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HARD DECISIONS MUST BE MADE ON WATERFRONT

Dear Source,
It was with great interest that I attended the St. Thomas/St. John Chamber of Commerce's presentation – THE CHARLOTTE AMALIE WATERFRONT – WHAT IS AND WHAT COULD BE, on the redevelopment of the Downtown Charlotte Amalie Waterfront. The ideas presented regarding the redevelopment of the Waterfront were fantastic. It can be the economic spark for the rebirth of Charlotte Amalie.
As a consultant who has worked this project with Parsons Brinckerhoff Quade & Douglas Inc., for the past five years, I know the challenges that must be met trying to develop a traffic system that will be consistent with the existing historical uses of the downtown. Our team's primary goal, as directed by the Federal Highway Administration, was to develop a roadway solution for the congestion downtown. The design of urban improvements, while numerous, were limited to mitigation measures.
The ideas developed by the Chamber of Commerce expand the goals of the project and will certainly enhance and mitigate any traffic solution, which will be developed for this project. Unfortunately, the Chamber's ideas do not begin to address the traffic congestion downtown.
The problem is so easy to identify, yet extremely difficult to solve. The area between Fort Christian and the Virgin Islands Legislature Building is simply too narrow to widen the existing roadway. If Veterans Drive were compared to an hourglass, the area between Fort Christian and the Legislature Building can be considered the waist of the hourglass. As long as traffic remains constricted in that area, there will always be a bottleneck.
Parsons Brinckerhoff Quade & Douglas Inc. was required to perform data-gathering in the area of traffic surveys prior to starting the design process for the Veterans Drive Traffic Improvements. That information included performing traffic studies of the utilization by vehicles of Veterans Drive, as well as many other traffic arteries in Downtown Charlotte Amalie. The design team also received important traffic data on traffic arteries in the Estate Thomas area and Raphune Hill from the Department of Public Works.
Another cornerstone of the data gathering prior to studying alternatives was the Origin and Destination survey. Over 25,000 copies of this survey were mailed out with WAPA's water bills. A strong response was received from over 1,500 people.
One of the purposes of providing these studies was to determine the level of service in the existing transportation system. This would determine whether an expansion of lanes within the existing transportation system is justified.
The results of the Origins and Destination survey indicated a strong desire by residents to move in an east-west direction. Almost 80% of the respondents used a part or all of Veterans Drive as part of their trip. Therefore, most of the expansion, if any is needed, will happen along the major east/west corridor.
The results of the traffic studies show that Veterans Drive carried 22,000 cars per day in 1994, the year of the study, far above the 14,000 cars per day the road is designed to carry and certainly far below the projected 33,200 cars per day anticipated in the year 2015.
Veterans Drive is not the only traffic artery carrying a heavier load of traffic than it is designed for. In fact, the most over-burdened road in the system is the Raphune Hill Road. It should be pointed out that all of the major traffic arteries in Charlotte Amalie are undersized.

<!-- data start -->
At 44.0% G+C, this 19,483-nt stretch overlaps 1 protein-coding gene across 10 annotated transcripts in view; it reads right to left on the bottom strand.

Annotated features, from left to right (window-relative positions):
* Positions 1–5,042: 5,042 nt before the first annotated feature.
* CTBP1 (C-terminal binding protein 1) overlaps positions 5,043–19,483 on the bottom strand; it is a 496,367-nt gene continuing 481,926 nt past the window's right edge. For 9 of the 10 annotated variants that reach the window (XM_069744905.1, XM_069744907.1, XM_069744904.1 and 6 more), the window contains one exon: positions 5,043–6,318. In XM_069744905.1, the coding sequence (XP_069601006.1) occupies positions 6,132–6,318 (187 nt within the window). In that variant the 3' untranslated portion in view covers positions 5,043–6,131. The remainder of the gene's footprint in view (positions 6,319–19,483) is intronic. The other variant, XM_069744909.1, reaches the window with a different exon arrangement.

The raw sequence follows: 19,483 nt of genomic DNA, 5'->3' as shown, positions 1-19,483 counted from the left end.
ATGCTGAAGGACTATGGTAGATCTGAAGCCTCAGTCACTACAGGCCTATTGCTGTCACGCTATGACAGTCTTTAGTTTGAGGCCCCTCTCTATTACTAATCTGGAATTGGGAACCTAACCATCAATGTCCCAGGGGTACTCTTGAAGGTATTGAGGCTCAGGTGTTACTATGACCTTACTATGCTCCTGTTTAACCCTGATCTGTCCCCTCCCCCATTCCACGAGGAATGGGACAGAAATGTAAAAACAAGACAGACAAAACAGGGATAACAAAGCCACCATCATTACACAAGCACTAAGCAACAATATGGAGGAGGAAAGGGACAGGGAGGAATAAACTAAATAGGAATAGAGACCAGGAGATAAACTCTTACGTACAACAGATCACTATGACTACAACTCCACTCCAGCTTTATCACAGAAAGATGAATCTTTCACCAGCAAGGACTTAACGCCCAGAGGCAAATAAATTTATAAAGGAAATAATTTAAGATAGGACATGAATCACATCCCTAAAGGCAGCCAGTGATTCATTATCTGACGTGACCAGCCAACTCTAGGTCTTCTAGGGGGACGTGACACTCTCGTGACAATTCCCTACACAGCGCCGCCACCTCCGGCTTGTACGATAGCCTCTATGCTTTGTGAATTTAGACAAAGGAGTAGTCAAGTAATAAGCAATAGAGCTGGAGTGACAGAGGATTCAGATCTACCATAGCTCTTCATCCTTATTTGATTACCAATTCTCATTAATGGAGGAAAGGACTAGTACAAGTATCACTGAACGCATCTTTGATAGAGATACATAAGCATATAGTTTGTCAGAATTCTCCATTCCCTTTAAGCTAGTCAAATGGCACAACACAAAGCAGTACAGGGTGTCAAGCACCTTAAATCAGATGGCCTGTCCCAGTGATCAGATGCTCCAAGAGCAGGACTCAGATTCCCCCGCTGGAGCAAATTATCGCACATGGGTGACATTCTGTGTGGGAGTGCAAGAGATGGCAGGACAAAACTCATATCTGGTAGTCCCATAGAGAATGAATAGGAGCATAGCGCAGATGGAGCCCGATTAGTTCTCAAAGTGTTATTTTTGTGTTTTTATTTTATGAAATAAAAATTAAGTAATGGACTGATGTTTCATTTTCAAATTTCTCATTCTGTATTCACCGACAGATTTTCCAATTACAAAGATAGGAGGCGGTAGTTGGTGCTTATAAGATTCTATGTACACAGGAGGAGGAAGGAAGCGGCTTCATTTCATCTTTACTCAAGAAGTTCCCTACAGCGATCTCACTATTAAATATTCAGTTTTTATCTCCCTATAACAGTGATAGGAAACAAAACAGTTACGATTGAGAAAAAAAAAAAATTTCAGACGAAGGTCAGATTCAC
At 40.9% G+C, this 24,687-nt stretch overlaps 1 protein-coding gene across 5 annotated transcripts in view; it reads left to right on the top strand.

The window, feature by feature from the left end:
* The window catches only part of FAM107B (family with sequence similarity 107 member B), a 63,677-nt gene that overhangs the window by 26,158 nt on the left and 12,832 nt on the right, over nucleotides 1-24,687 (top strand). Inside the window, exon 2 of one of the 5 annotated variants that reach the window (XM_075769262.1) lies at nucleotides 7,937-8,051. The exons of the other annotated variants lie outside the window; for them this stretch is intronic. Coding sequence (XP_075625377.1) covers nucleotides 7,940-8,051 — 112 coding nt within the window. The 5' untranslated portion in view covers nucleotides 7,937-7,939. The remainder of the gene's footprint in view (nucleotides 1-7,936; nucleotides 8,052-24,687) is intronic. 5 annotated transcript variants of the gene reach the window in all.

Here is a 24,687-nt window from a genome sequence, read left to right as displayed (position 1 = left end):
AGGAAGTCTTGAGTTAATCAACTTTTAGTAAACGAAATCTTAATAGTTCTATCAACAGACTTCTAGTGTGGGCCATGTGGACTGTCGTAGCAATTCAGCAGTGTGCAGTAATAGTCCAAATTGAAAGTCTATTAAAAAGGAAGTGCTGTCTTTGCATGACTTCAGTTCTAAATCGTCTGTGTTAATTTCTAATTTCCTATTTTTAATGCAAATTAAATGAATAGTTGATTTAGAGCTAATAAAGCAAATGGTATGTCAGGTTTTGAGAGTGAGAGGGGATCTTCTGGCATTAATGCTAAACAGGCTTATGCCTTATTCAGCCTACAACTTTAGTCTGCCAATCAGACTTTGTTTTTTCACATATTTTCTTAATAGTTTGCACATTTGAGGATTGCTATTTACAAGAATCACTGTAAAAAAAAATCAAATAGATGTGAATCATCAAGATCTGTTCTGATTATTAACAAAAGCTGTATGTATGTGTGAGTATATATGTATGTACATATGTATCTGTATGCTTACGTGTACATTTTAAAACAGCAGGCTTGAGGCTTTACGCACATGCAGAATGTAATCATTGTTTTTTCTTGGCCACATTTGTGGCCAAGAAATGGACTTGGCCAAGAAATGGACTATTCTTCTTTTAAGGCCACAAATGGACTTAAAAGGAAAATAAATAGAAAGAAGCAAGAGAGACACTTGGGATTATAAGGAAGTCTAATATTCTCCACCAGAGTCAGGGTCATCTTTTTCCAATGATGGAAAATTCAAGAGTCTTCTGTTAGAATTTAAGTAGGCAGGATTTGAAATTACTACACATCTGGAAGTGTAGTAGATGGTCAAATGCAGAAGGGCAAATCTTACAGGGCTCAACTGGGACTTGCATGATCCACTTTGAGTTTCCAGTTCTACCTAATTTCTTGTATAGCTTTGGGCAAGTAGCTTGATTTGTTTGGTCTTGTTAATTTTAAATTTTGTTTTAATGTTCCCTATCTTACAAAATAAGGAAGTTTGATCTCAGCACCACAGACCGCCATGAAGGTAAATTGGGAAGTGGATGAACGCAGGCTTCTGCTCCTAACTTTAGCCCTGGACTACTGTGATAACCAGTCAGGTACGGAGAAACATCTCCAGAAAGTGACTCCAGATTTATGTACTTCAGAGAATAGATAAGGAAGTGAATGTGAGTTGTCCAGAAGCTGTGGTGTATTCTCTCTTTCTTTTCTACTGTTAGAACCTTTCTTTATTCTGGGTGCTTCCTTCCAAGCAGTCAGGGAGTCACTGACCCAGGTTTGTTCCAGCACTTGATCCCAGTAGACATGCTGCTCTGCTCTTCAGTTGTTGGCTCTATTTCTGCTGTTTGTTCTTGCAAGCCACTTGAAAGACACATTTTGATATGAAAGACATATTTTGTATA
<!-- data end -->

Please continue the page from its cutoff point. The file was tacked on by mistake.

Traffic management cannot be the primary means to improve the overall system as a whole because all roads are underdesigned and cannot take excess capacity from Veterans Drive. Additional traffic lanes are needed to relieve the congestion.
However, those additional lanes do not represent the only solution to our congestion problems. Traffic management, satellite parking in conjunction with park and ride and possibly the incorporation of an alternate mode of tranportation such as water taxis or buses will also be required to work with the improved traffic system.
The chamber is correct in stating that simply building a roadway will not solve the problem. But, simply not doing any traffic improvements is an even worse scenario and will result in Charlotte Amalie strangling itself.
There are a limited number of roadway options available for solving congestion between Fort Christian and the Virgin Islands Legislature. Although Parsons studied more than 30 different options for Veterans Drive, they are all variations of four distinct approaches.
Those approaches include the following:
1. A bypass road which will go around Charlotte Amalie all together on the north side of the town.
2. A roadway solution involving a tunnel near the Fort Christian area.
3. A land-based solution which will result in a new roadway going north of Fort Christian.
4. A water-based solution which will have a roadway going around the V.I. Legislature on the south side.
The bypass around Charlotte Amalie was discarded early in the process because of its overall high cost for right-of-way acquisition, the impact on more than 150 landowners, and the adverse visual impact it would have upon the environment.
A bypass solution is no different than the Raphune Hill Bypass, which was originally part of this project. That solution involved several major bridges. A bypass solution for this portion of the transportation system would also include a major bridge over the deJongh Gut area. This bridge would be at least 900 feet long and several hundred feet above the floor of the gut.
The tunnel solution was considered in various forms throughout the design process. As a design concept, it is an attractive solution because it eliminates vehicular traffic, visually, from a major part of the traffic system. However, it is a solution that is extremely costly, presents maintenance problems and is susceptible to hurricane storm surges.